All over the South looting by the Union troops was authorized and everything which could not be stolen was destroyed.  Many elderly men and loyal slaves were hung or shot because they would not reveal where the family had hidden valuables.  During the Red River campaign in Louisiana in 1863, over 50 gunboats were dispatched up the Mississippi River from New Orleans and then up the Red River, ostensibly to support the army's campaign against Shreveport.  The campaign failed and the gunboats were never really utilized except for one thing.  They were used to transport stolen cotton back to New Orleans where the generals sold it and pocketed the money.

There was little rape of white women reported, but there were thousands of slave women raped by their 'liberators' while their officers looked the other way.

The South was destroyed.  One quarter of all of the white men in the South were killed or wounded during the war.  While it made sense to destroy manufacturing centers, Lincoln's policy, in defiance of the recognized rules of war, as well as common decency, was also to make war on civilians.  It is estimated that over 50,000 Southern civilians were killed during the course of the war.  Hundreds of towns and cities were burned to the ground.  Private homes were looted and then destroyed as a matter of policy. Courthouses, churches, public buildings of all kinds, farms, plantations, opera houses...all were destroyed as part of a scorched earth campaign.  As previously noted, anything which was not stolen was, as in the case of livestock, killed, or as in the case of structures, burned. This policy caused many civilians, including slaves, to starve when their food supplies for the winter were carted off or destroyed.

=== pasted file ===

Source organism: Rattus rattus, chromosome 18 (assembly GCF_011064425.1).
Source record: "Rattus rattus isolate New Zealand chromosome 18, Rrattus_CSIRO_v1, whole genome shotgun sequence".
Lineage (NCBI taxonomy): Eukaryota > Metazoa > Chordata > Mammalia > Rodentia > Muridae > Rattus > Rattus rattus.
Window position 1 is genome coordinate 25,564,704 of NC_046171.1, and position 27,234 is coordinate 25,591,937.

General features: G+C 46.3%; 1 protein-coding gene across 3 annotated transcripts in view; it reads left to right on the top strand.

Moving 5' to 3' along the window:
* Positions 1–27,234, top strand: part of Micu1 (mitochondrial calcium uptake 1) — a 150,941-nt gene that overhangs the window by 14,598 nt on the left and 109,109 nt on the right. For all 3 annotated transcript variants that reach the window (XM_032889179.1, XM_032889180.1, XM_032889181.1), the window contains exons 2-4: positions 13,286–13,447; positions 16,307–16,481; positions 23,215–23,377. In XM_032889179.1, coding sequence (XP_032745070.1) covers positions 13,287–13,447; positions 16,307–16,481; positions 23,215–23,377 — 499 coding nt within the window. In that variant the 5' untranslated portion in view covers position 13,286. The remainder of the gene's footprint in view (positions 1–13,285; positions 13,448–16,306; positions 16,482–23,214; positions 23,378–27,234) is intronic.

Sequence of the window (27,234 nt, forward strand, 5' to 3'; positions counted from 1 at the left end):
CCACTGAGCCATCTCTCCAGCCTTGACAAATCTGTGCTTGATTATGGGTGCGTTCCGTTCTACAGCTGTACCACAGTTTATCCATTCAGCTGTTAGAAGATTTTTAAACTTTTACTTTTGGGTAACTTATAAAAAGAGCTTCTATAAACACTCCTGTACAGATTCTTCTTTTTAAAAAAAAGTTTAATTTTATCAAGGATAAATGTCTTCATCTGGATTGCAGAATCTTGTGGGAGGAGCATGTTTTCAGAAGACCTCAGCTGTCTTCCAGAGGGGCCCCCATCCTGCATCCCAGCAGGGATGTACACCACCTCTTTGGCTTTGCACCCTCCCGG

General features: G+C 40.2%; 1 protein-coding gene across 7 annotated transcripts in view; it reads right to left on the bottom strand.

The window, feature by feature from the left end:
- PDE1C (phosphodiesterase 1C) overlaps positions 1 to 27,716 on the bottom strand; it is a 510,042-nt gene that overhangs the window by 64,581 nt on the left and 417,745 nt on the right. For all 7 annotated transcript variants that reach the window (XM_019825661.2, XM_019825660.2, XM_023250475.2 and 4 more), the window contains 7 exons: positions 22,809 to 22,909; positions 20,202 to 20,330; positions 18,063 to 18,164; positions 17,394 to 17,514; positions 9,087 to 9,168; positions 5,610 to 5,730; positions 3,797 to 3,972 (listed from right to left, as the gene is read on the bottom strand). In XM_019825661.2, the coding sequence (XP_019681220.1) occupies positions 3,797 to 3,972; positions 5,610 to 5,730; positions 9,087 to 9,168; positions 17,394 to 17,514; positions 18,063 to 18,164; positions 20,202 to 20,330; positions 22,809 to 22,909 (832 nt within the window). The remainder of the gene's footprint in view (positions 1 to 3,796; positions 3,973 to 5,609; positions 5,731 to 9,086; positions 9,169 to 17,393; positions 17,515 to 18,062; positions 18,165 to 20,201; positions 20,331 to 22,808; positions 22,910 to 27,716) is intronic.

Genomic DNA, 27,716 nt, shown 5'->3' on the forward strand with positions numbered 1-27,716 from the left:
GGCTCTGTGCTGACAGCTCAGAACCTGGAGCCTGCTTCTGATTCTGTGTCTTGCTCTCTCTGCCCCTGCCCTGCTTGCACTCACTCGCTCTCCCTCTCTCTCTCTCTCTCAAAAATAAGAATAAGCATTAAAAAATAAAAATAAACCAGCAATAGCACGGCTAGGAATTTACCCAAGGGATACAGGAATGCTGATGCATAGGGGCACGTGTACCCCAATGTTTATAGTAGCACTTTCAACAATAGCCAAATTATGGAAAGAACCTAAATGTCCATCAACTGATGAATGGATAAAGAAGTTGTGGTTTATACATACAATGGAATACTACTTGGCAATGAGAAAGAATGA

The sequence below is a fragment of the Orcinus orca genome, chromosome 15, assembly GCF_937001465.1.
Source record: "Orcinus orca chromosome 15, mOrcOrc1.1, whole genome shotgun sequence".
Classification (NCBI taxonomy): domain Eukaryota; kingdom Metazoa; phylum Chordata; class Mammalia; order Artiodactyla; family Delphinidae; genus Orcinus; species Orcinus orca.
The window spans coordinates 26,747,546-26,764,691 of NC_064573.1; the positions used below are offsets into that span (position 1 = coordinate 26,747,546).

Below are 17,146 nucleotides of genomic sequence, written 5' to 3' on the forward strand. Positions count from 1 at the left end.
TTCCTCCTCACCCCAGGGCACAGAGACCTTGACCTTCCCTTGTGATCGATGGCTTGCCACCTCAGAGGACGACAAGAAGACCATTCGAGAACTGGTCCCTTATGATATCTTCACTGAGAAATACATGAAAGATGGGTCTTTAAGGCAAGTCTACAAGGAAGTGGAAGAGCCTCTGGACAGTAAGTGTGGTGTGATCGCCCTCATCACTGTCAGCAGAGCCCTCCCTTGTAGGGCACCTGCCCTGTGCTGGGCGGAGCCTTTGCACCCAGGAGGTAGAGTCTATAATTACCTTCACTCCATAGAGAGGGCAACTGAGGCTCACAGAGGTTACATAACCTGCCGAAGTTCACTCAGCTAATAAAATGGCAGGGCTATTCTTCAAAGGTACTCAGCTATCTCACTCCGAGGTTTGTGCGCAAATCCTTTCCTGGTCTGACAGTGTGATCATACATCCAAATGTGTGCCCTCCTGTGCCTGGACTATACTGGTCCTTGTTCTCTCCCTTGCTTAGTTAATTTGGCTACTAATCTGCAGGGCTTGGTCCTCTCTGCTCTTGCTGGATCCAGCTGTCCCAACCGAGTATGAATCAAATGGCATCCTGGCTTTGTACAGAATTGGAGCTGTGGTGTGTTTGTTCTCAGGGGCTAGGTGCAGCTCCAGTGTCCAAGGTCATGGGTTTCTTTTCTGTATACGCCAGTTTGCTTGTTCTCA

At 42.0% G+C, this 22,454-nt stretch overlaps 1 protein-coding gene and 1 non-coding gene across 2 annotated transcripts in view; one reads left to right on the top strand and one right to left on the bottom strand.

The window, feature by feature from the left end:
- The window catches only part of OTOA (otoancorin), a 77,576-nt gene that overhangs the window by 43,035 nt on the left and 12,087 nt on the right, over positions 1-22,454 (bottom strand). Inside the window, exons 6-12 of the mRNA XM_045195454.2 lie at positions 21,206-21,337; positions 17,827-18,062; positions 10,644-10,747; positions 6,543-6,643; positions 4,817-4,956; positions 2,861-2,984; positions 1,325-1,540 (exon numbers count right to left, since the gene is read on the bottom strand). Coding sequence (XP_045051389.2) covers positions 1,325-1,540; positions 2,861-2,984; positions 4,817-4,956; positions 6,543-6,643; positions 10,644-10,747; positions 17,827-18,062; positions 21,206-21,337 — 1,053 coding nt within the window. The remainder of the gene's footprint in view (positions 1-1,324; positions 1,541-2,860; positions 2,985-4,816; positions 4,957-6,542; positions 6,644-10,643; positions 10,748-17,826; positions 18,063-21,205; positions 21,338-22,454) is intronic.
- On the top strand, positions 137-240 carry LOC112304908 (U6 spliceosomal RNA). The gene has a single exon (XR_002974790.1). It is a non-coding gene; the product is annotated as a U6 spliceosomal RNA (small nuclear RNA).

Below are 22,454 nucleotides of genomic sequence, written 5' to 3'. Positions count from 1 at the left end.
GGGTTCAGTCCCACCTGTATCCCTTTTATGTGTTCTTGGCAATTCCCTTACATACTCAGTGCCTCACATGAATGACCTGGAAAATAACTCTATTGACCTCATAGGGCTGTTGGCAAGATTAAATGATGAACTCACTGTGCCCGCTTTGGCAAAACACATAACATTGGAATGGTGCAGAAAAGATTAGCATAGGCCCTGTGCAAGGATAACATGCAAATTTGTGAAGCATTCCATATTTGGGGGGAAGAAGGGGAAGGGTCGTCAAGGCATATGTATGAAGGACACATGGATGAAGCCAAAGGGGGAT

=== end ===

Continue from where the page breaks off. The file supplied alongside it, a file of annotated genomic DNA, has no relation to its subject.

In some of the southern parishes of Louisiana were plantations owned by French nationals who chose not to take either side in the war.  It didn't matter to the Union troops.  The French homes were burned, some of the men were murdered, and all of their possessions either stolen or destroyed.  After the war, the U. S. government paid reparations to most of these people, not because it was sorry for what had been done in the name of the U. S. government, but to pacify the French government.

There were some interesting exceptions to the total devastation.  Louisiana established the 'Seminary of Learning in Louisiana' in Pineville, Louisiana across the Red River from Alexandria, in 1853.  It was primarily a military academy for men.  The president of the institution was William Tecumseh Sherman.  He had many friends who were plantation owners in the central Louisiana area and gave specific instructions during the afore mentioned Red River campaign not to burn their homes.  As a result, there are an unusually large number of anti-bellum homes in this area which survived the war.  Unfortunately, the city of Alexandria did not.  It was burned to the ground though there was not military reason for such an act.  Other than the homes specifically exempted by Sherman, a twenty mile wide strip of complete devastation was wrought for almost seventy miles through northwest and central Louisiana.

In short, by the laws of war both then and today, Lincoln and many of his generals were war criminals.